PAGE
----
In the blink of a few recent news reports, using an Internet search engine has lost its innocence.
In the last week, traffic to Dingledine's Free Haven Project, where free software to anonymize Web sessions is available, has skyrocketed to an average of a quarter million visits a day in the last few days.
And San Diego-based Anonymizer.com, which sells another version of online protection, said Thursday that it has seen a spike of more than 20 percent in sales of its online identity protection feature.
As this boomlet shows, demand for Web anonymity features is taking off.
The catalyst for this sudden activity was the recent disclosures that Internet search engines Yahoo, Microsoft's MSN and America Online have supplied federal investigators with data about their users' search habits.
Other events inside and outside the world of technology have contributed to the trend as well, as more consumers and enterprises realize that the Web is no longer the unregulated medium it once was.
As the Internet increasingly hosts more communications and information gathering, so grows law enforcement's need to monitor the digital domain.
The public is also dealing with news reports about secret government wiretappings and jailing of U.S.-captured terror suspects in foreign prisons.
Discussing the popularity of his software, Dingledine said, "I think the main reason is that a lot of stories have been hitting critical mass together: anonymous blogging, wiretap worries ... and people are starting to pick up on the fact that there are so many opportunities to collect personal information about them and their activities."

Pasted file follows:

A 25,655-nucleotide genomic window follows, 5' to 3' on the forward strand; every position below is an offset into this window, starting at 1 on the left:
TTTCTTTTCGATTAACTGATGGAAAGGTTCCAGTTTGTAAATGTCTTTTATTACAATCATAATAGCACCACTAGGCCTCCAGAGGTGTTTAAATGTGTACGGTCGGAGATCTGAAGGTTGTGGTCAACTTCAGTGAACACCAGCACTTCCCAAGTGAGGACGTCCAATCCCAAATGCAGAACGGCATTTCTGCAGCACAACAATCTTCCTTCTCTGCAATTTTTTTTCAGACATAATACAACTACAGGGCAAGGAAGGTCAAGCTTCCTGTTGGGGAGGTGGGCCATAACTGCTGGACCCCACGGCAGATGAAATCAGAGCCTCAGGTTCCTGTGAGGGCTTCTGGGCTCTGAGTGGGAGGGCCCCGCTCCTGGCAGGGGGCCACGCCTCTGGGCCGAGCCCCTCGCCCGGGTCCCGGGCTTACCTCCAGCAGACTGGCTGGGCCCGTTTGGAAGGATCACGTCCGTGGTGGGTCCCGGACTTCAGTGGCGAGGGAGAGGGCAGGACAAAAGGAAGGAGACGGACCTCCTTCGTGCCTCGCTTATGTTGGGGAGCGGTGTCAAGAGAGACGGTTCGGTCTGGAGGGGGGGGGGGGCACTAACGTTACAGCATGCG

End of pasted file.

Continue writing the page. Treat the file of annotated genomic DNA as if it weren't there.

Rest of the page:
Online forums are now full of Internet search users venting about their newfound paranoia regarding a once nonchalant act.
"Privacy is back in the limelight," said Anonymizer.com product manager Lee Itzhaki.
Meanwhile, a recent survey of 1,000 Internet users concluded that more than half object to search engines turning over any information to the government.
Three-quarters didn't know some search engines collected such sensitive material as a visitor's IP address, a unique number necessary to use the Internet.
"I'm interested to see if the search companies who handed over info to the feds lose any market share and/or total number of searches in the future due to sharing data with the government," wrote Danny Sullivan of Search Engine Watch.
Some businesses are profiting from this state of affairs. At Free Haven, the newfound search paranoia could be the rainmaker it's looking for.
The project is bust, having exhausted its last round of funding. Dingledine, although not drawing a salary, is keeping the project going, he said. So far, as of Thursday, despite humming servers and a public consciousness primed for his product, he has had no luck finding additional funding.
"One of the big questions from the Tor project's perspective now is where we should go next—we need to find some new sponsors to fund further scalability and usability work, since we have more users than we can handle right now," Dingledine said.
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